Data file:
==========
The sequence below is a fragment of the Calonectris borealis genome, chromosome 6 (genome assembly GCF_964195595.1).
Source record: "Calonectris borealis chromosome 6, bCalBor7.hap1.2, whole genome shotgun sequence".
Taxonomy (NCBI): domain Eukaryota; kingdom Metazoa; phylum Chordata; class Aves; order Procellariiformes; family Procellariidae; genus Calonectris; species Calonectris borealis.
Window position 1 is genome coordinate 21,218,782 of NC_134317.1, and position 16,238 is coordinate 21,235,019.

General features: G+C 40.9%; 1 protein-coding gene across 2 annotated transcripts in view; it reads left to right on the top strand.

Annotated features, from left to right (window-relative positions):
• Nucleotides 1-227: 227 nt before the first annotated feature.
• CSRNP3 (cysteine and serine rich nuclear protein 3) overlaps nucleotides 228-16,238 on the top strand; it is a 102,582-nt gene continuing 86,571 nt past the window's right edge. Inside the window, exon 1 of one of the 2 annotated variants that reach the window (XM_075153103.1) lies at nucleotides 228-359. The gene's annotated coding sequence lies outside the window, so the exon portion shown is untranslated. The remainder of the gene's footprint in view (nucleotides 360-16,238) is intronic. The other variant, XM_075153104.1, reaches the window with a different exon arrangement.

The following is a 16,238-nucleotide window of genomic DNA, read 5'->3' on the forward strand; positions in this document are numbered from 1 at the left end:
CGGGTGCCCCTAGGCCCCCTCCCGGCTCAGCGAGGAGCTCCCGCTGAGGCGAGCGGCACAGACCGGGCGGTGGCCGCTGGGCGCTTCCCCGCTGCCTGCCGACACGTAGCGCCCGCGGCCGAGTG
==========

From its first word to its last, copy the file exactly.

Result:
The sequence below is a fragment of the Calonectris borealis genome, chromosome 6 (genome assembly GCF_964195595.1).
Source record: "Calonectris borealis chromosome 6, bCalBor7.hap1.2, whole genome shotgun sequence".
Taxonomy (NCBI): domain Eukaryota; kingdom Metazoa; phylum Chordata; class Aves; order Procellariiformes; family Procellariidae; genus Calonectris; species Calonectris borealis.
Window position 1 is genome coordinate 21,218,782 of NC_134317.1, and position 16,238 is coordinate 21,235,019.

General features: G+C 40.9%; 1 protein-coding gene across 2 annotated transcripts in view; it reads left to right on the top strand.

Annotated features, from left to right (window-relative positions):
• Nucleotides 1-227: 227 nt before the first annotated feature.
• CSRNP3 (cysteine and serine rich nuclear protein 3) overlaps nucleotides 228-16,238 on the top strand; it is a 102,582-nt gene continuing 86,571 nt past the window's right edge. Inside the window, exon 1 of one of the 2 annotated variants that reach the window (XM_075153103.1) lies at nucleotides 228-359. The gene's annotated coding sequence lies outside the window, so the exon portion shown is untranslated. The remainder of the gene's footprint in view (nucleotides 360-16,238) is intronic. The other variant, XM_075153104.1, reaches the window with a different exon arrangement.

The following is a 16,238-nucleotide window of genomic DNA, read 5'->3' on the forward strand; positions in this document are numbered from 1 at the left end:
CGGGTGCCCCTAGGCCCCCTCCCGGCTCAGCGAGGAGCTCCCGCTGAGGCGAGCGGCACAGACCGGGCGGTGGCCGCTGGGCGCTTCCCCGCTGCCTGCCGACACGTAGCGCCCGCGGCCGAGTG